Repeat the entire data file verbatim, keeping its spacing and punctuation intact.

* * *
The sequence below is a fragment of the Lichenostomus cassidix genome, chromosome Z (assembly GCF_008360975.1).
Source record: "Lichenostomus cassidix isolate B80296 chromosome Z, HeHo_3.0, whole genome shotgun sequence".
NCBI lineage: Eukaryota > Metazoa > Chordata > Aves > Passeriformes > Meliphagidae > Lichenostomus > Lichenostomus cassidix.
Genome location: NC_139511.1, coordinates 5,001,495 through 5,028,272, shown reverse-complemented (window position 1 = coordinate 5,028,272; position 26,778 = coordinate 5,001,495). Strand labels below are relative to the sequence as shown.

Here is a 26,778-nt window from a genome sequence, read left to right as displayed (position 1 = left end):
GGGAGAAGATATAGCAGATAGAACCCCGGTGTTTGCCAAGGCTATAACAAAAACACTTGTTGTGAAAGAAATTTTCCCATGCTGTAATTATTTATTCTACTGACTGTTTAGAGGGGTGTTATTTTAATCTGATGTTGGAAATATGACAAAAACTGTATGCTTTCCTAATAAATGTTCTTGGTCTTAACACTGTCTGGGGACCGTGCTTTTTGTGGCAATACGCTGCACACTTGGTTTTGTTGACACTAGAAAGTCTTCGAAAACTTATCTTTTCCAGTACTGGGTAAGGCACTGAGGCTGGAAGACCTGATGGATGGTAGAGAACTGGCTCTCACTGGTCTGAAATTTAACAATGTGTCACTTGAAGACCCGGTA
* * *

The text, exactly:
The sequence below is a fragment of the Lichenostomus cassidix genome, chromosome Z (assembly GCF_008360975.1).
Source record: "Lichenostomus cassidix isolate B80296 chromosome Z, HeHo_3.0, whole genome shotgun sequence".
NCBI lineage: Eukaryota > Metazoa > Chordata > Aves > Passeriformes > Meliphagidae > Lichenostomus > Lichenostomus cassidix.
Genome location: NC_139511.1, coordinates 5,001,495 through 5,028,272, shown reverse-complemented (window position 1 = coordinate 5,028,272; position 26,778 = coordinate 5,001,495). Strand labels below are relative to the sequence as shown.

Here is a 26,778-nt window from a genome sequence, read left to right as displayed (position 1 = left end):
GGGAGAAGATATAGCAGATAGAACCCCGGTGTTTGCCAAGGCTATAACAAAAACACTTGTTGTGAAAGAAATTTTCCCATGCTGTAATTATTTATTCTACTGACTGTTTAGAGGGGTGTTATTTTAATCTGATGTTGGAAATATGACAAAAACTGTATGCTTTCCTAATAAATGTTCTTGGTCTTAACACTGTCTGGGGACCGTGCTTTTTGTGGCAATACGCTGCACACTTGGTTTTGTTGACACTAGAAAGTCTTCGAAAACTTATCTTTTCCAGTACTGGGTAAGGCACTGAGGCTGGAAGACCTGATGGATGGTAGAGAACTGGCTCTCACTGGTCTGAAATTTAACAATGTGTCACTTGAAGACCCGGTA